A Bexhill puppy stole the show during a royal visit from Her Majesty The Queen.
Flint, a 14-week-old Black Labrador, is part of Canine Partners – a charity transforming the lives of people living with disabilities by training assistance dogs.
When Her Majesty paid a visit to the charity’s headquarters in West Sussex, on November 30, Flint waited patiently for his turn to meet her. And he was rewarded with several royal pats from Her Majesty, who was clearly taken with the young pup.
Flint lives in Bexhill with his ‘puppy parents’ Barbara and Anthony Thomas. Puppy parents train the puppies from eight weeks old until they are 12-14 months old, when they will be ready to start advanced training at one of the charity’s training centres.
Barbara said: “My husband and I retired to Bexhill nearly 10 years ago, along with our two golden retrievers, Sophie and Oberon (Obe) to a house where the garden leads straight on to the beach. Sophie died six months later, having spent the most wonderful time discovering the sea and improving her swimming skills.
“In June, 2017, when we lost our beloved Obe. We and Titania, our black Labrador who followed Sophie, were left in the usual raw state of bereavement – yes, dogs do grieve too – made all the worse for Anthony and me because we knew in our heart of hearts that it would be irresponsible to take on another puppy of our own due to our advancing years. We had heard of Canine Partners and it took us all of five minutes to realise that this might be the solution.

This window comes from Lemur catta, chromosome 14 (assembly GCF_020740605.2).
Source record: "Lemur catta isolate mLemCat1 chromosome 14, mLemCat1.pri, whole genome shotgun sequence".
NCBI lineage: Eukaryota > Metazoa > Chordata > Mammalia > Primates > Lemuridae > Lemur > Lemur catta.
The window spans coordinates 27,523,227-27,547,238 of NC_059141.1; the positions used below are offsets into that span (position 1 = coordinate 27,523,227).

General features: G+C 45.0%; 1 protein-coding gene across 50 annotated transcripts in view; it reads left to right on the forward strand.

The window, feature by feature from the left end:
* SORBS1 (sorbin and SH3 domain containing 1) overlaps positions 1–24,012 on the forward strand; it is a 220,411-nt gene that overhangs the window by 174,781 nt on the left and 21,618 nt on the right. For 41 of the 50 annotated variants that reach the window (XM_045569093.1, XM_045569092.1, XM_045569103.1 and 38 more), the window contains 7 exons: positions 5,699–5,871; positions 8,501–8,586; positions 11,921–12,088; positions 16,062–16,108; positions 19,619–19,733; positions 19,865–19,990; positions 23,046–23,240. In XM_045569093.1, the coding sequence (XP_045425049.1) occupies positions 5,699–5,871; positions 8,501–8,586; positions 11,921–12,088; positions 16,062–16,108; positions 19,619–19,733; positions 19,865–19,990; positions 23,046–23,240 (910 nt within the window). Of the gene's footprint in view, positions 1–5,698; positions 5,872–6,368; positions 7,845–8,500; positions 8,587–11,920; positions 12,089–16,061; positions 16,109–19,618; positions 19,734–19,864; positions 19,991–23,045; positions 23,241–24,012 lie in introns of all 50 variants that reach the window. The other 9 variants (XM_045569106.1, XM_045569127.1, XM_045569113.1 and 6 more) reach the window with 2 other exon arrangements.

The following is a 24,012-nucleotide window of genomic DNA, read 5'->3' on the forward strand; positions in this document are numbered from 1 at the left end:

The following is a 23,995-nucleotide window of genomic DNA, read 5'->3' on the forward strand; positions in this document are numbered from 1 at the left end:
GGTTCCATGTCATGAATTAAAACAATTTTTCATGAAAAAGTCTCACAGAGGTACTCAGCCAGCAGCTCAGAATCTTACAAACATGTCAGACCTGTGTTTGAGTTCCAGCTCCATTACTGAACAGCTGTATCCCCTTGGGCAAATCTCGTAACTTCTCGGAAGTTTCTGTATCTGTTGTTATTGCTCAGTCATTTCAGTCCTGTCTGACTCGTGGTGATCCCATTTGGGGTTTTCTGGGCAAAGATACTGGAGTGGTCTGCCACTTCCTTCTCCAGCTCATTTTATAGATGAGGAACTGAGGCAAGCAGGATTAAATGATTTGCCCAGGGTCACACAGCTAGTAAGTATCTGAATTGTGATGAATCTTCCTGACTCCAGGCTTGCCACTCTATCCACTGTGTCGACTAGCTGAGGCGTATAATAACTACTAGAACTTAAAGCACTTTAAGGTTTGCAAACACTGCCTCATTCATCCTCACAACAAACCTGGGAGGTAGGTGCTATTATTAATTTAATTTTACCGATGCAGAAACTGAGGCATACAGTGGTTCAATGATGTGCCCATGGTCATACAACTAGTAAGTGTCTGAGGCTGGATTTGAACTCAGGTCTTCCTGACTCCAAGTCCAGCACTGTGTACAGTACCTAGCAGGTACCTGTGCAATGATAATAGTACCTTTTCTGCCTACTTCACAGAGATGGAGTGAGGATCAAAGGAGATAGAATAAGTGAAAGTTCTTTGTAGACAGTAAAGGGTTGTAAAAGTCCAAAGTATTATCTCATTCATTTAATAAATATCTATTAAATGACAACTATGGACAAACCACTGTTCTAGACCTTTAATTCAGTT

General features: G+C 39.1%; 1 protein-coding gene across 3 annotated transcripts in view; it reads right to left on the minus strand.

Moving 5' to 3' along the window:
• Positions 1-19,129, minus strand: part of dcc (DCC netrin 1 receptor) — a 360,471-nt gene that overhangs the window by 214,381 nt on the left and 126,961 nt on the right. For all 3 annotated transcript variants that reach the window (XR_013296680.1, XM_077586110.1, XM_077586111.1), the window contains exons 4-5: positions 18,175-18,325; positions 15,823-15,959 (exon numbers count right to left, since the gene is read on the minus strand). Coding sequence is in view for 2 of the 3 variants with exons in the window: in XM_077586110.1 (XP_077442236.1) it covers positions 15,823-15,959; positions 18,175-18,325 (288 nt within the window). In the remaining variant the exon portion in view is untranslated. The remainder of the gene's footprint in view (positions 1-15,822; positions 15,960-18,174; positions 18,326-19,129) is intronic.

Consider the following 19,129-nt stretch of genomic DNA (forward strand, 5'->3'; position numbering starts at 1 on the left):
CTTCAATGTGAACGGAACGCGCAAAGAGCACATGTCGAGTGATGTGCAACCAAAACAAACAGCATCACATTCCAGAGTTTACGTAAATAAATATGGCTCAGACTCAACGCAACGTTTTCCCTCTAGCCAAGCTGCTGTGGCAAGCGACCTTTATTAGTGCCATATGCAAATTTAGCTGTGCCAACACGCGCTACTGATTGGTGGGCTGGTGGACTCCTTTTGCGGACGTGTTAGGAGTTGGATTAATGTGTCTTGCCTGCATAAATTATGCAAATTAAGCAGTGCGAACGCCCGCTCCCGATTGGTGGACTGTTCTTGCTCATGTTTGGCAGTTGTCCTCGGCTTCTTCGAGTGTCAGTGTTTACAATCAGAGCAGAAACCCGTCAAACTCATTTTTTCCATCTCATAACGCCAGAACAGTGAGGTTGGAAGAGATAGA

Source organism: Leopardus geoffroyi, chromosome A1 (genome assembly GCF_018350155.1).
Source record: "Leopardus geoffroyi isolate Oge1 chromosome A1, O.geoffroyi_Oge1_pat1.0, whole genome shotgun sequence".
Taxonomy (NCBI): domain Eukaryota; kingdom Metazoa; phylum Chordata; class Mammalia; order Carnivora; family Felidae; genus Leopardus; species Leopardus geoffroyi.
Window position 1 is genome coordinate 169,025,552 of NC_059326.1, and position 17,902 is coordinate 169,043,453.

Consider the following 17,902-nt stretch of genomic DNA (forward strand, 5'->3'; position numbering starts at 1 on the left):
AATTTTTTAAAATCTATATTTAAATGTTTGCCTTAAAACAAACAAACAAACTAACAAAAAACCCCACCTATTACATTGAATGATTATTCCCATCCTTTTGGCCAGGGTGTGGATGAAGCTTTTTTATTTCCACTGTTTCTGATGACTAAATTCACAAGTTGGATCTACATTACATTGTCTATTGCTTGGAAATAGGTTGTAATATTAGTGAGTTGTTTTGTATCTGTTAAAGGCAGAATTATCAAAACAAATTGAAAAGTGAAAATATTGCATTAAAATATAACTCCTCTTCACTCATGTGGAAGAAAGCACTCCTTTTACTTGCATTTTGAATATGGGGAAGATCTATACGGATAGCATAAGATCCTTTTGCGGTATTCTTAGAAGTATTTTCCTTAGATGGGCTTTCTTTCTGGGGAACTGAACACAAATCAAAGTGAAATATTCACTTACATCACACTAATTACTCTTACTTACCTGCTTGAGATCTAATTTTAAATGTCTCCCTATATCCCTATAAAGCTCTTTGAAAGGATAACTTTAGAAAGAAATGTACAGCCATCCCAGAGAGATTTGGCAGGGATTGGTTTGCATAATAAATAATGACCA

“Shortly after making contact, we received a home visit from Ruth Narracott who “interviewed” us all, including Tanni. Mercifully she managed to behave appropriately, as apparently did we!
“To our absolute delight, Flint arrived at the end of October, aged seven weeks.
“We received and continue to receive enormous support and encouragement by way of home visits, telephone advice and puppy training classes, so that very soon I gained the confidence to take Flint in his puppy sling on the train, on the bus, along the beach, to the library (where we went in the lift), and to the supermarket.
“Flint is intelligent, engaging, beautiful and very, very special. We shall be sad when we have to part with him in a year or so, but he has been such a comfort already. It will be especially rewarding to know that hopefully he should be able go on to be a helpmate and companion to someone with physical disabilities.”